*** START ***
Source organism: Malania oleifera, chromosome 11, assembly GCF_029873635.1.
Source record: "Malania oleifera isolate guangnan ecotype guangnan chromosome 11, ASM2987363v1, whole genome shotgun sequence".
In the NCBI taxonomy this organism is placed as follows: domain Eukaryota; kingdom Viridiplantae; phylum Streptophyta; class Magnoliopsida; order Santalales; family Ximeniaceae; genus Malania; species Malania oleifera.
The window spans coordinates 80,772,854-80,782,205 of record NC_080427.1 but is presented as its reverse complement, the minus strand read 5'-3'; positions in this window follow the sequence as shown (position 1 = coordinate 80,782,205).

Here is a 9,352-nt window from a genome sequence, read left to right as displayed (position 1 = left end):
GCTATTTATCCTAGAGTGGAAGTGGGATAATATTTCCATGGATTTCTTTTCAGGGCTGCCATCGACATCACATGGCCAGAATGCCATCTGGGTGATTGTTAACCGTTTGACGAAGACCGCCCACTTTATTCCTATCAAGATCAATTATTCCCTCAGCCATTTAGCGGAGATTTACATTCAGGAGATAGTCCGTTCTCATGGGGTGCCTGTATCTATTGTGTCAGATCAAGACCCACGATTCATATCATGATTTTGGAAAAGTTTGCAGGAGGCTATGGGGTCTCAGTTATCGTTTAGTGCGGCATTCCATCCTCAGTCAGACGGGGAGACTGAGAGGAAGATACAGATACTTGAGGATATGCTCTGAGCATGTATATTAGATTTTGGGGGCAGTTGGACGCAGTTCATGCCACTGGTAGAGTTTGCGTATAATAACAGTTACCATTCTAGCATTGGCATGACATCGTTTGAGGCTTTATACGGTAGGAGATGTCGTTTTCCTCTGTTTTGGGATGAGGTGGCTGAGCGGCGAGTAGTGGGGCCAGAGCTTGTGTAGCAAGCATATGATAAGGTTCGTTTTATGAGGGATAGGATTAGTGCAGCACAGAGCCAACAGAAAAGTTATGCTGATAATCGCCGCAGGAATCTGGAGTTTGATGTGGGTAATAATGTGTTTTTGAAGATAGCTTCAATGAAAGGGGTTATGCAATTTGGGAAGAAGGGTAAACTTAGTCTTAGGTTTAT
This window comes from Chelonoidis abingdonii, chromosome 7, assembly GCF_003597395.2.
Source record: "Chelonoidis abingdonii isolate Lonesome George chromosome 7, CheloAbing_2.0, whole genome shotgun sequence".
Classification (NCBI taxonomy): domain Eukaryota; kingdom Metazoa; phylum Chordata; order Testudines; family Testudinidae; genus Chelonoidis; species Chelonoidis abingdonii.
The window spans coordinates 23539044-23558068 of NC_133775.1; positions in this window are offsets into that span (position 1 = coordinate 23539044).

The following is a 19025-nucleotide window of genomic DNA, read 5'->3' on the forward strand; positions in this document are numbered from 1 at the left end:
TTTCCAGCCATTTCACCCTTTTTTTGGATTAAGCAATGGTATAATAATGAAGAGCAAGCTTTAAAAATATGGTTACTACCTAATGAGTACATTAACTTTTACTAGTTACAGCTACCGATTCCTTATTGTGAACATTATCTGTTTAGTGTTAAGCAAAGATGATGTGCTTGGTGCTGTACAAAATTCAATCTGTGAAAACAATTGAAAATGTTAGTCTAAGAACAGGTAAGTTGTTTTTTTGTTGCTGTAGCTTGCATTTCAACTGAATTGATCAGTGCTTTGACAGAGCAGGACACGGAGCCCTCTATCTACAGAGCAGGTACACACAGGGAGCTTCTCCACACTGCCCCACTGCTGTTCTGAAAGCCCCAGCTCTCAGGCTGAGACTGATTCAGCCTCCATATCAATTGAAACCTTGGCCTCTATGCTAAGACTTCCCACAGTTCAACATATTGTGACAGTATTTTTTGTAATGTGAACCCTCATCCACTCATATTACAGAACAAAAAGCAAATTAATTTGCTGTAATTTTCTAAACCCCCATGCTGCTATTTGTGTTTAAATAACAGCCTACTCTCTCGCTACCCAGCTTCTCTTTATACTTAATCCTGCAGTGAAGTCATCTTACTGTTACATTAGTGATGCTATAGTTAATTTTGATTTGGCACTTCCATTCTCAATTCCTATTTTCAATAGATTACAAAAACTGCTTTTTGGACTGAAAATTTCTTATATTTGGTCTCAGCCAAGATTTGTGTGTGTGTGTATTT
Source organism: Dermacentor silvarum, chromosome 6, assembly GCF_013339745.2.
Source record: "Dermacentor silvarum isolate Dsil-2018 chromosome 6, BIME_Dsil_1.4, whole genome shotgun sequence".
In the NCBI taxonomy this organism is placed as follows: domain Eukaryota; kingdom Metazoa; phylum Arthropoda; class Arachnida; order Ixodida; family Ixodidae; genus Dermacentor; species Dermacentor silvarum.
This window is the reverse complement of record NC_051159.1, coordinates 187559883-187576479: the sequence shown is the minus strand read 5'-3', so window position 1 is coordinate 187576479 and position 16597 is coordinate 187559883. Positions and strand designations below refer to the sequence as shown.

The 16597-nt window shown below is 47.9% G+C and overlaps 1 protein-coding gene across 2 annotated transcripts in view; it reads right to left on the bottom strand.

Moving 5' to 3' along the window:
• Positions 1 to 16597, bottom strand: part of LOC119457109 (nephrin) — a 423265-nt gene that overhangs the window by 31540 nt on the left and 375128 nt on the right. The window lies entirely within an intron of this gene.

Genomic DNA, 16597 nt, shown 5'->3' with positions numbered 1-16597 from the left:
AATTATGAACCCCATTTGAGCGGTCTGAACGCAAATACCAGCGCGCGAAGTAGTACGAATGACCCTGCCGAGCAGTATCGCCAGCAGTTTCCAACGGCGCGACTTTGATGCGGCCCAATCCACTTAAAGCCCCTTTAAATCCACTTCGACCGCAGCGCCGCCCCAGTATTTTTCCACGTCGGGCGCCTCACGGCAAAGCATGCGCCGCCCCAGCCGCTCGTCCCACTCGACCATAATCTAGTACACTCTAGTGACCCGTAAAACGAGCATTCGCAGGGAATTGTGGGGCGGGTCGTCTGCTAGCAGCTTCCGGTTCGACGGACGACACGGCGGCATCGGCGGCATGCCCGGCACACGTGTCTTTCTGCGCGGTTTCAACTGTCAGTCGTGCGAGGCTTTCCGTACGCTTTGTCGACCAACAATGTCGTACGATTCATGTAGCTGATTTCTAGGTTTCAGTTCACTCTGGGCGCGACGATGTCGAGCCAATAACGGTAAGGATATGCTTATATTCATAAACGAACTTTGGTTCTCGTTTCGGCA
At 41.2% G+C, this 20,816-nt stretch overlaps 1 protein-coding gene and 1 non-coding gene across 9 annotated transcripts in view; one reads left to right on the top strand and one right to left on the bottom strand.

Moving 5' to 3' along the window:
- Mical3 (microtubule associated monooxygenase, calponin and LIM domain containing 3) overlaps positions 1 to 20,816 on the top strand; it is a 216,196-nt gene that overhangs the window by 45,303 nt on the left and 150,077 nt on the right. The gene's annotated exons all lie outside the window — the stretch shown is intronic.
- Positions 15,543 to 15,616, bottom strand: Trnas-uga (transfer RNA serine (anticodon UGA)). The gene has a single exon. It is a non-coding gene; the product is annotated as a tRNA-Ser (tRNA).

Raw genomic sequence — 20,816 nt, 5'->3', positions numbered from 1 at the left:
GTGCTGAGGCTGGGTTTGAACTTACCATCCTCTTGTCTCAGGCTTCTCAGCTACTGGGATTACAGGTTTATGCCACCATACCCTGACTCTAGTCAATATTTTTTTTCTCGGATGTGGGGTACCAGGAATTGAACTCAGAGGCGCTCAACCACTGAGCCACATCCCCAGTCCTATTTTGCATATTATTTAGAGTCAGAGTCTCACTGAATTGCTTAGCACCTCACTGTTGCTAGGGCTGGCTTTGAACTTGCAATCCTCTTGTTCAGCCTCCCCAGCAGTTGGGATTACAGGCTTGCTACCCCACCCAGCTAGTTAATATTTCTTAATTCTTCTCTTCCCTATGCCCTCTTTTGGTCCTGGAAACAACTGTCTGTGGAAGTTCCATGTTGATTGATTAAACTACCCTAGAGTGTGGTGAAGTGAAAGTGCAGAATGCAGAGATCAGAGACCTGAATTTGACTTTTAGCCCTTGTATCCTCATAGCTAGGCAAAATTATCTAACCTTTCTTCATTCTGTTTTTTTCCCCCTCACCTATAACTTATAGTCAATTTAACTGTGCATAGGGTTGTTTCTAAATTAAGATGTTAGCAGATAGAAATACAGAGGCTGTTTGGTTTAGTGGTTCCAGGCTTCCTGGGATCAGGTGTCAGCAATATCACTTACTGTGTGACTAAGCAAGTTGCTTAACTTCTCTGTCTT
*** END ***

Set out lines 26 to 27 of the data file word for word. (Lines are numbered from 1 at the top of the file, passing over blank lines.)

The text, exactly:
Raw genomic sequence — 20,816 nt, 5'->3', positions numbered from 1 at the left:
GTGCTGAGGCTGGGTTTGAACTTACCATCCTCTTGTCTCAGGCTTCTCAGCTACTGGGATTACAGGTTTATGCCACCATACCCTGACTCTAGTCAATATTTTTTTTCTCGGATGTGGGGTACCAGGAATTGAACTCAGAGGCGCTCAACCACTGAGCCACATCCCCAGTCCTATTTTGCATATTATTTAGAGTCAGAGTCTCACTGAATTGCTTAGCACCTCACTGTTGCTAGGGCTGGCTTTGAACTTGCAATCCTCTTGTTCAGCCTCCCCAGCAGTTGGGATTACAGGCTTGCTACCCCACCCAGCTAGTTAATATTTCTTAATTCTTCTCTTCCCTATGCCCTCTTTTGGTCCTGGAAACAACTGTCTGTGGAAGTTCCATGTTGATTGATTAAACTACCCTAGAGTGTGGTGAAGTGAAAGTGCAGAATGCAGAGATCAGAGACCTGAATTTGACTTTTAGCCCTTGTATCCTCATAGCTAGGCAAAATTATCTAACCTTTCTTCATTCTGTTTTTTTCCCCCTCACCTATAACTTATAGTCAATTTAACTGTGCATAGGGTTGTTTCTAAATTAAGATGTTAGCAGATAGAAATACAGAGGCTGTTTGGTTTAGTGGTTCCAGGCTTCCTGGGATCAGGTGTCAGCAATATCACTTACTGTGTGACTAAGCAAGTTGCTTAACTTCTCTGTCTT